The Washington Times Weekly - - Politics -

“As of 2010, there were 4.8 mil­lion Mus­lims in Ger­many (5.8 per­cent of the coun­try’s pop­u­la­tion) and 4.7 mil­lion Mus­lims in France (7.5 per­cent). In Europe over­all, how­ever, Rus­sia’s pop­u­la­tion of 14 mil­lion Mus­lims (10 per­cent) is the largest on the con­ti­nent,” re­ports Pew Re­search Cen­ter de­mog­ra­pher Con­rad Hack­ett, who notes that the en­tire Euro­pean Union is home to 13 mil­lion Mus­lims ac­cord­ing to their sta­tis­tics - which while re­cent, are still five years old.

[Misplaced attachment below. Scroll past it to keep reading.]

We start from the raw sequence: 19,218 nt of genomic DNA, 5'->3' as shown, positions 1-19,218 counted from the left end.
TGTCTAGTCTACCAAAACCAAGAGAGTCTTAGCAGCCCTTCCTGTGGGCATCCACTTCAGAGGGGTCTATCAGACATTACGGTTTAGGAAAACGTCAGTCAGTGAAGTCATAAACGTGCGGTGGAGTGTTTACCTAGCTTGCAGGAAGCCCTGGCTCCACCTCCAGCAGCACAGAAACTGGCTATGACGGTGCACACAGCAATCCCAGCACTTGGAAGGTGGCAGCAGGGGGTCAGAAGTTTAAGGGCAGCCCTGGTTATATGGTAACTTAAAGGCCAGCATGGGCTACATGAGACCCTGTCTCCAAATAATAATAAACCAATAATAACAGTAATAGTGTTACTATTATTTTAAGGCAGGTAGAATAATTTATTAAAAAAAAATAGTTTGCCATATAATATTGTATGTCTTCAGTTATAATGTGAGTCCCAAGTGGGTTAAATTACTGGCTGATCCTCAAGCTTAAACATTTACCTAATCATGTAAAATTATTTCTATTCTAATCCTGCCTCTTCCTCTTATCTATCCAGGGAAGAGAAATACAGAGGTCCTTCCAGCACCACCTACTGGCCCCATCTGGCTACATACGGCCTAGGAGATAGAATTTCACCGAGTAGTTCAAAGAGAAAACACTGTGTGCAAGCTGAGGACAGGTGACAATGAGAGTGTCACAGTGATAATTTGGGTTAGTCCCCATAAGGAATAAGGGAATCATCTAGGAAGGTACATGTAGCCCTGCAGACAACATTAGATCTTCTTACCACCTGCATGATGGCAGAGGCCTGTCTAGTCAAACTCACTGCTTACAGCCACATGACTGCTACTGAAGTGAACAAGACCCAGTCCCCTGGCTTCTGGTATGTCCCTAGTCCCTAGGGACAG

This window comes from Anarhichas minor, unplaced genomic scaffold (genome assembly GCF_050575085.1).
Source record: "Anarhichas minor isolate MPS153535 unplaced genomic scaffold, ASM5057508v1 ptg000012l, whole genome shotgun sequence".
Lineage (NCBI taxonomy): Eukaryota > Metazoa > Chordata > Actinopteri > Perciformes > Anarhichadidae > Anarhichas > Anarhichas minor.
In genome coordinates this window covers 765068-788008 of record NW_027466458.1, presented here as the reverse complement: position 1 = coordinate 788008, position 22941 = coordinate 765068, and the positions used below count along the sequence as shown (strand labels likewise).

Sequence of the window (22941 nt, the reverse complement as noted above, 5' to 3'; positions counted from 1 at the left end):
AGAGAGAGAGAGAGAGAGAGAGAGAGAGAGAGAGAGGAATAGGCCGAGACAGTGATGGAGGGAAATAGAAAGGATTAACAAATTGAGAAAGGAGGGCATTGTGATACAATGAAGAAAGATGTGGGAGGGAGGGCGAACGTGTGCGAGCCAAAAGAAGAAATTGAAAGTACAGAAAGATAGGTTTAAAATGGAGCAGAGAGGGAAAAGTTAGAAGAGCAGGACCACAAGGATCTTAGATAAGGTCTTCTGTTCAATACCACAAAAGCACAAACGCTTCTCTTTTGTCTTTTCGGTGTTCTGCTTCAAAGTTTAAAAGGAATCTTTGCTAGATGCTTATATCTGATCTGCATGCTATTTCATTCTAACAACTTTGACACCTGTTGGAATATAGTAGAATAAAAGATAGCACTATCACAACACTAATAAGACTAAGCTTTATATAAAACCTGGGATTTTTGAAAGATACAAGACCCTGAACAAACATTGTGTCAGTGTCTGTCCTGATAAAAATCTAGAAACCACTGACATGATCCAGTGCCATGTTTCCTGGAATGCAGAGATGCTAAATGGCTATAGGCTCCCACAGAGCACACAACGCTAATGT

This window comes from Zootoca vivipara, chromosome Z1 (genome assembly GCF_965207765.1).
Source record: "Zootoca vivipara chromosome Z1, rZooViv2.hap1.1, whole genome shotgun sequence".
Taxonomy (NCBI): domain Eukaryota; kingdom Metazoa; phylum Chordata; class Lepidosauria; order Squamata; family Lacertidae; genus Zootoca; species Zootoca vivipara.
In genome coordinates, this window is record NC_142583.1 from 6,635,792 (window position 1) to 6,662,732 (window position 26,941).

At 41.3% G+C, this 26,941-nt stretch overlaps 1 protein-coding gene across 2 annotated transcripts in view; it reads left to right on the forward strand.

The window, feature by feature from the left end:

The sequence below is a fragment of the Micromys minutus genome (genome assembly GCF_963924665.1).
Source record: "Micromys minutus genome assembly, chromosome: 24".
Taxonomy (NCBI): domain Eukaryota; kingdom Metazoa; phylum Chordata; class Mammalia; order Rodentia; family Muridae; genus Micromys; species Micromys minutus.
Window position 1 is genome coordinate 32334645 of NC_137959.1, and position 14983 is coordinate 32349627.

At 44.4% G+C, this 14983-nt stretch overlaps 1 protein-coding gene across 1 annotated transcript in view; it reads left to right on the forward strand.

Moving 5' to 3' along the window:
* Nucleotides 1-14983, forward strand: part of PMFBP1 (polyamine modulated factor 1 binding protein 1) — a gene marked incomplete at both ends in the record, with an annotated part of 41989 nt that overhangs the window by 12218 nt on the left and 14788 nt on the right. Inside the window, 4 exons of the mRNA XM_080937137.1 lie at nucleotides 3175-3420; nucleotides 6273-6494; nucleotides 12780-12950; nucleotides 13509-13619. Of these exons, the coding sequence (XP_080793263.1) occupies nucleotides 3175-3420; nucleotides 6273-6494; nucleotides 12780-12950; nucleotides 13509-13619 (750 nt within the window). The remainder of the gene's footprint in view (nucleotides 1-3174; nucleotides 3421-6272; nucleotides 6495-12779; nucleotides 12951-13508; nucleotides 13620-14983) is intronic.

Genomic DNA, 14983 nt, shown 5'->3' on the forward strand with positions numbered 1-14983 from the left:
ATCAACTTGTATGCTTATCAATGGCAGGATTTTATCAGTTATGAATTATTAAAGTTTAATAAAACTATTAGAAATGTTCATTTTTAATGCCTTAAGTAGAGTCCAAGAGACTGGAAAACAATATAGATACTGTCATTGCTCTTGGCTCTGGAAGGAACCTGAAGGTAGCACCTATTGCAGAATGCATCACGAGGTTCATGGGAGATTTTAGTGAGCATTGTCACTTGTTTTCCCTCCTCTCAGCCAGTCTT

“In re­cent decades, the Mus­lim share of the pop­u­la­tion through­out Europe grew about 1 per­cent­age point a decade, from 4 per­cent in 1990 to 6 per­cent in 2010. This pat­tern is ex­pected to con­tinue through 2030, when Mus­lims are pro­jected to make up 8 per­cent of Europe’s pop­u­la­tion,” Mr. Hack­ett con­tin­ues.

“In 2010, the me­dian age of Mus­lims through­out Europe was 32, eight years younger than the me­dian for all Euro­peans (40). By con­trast, the me­dian age of re­li­giously un­af­fil­i­ated peo­ple in Europe, in­clud­ing athe­ists, ag­nos­tics and those with no re­li­gion in par­tic­u­lar, was 37. The me­dian age of Euro­pean Chris­tians was 42.”

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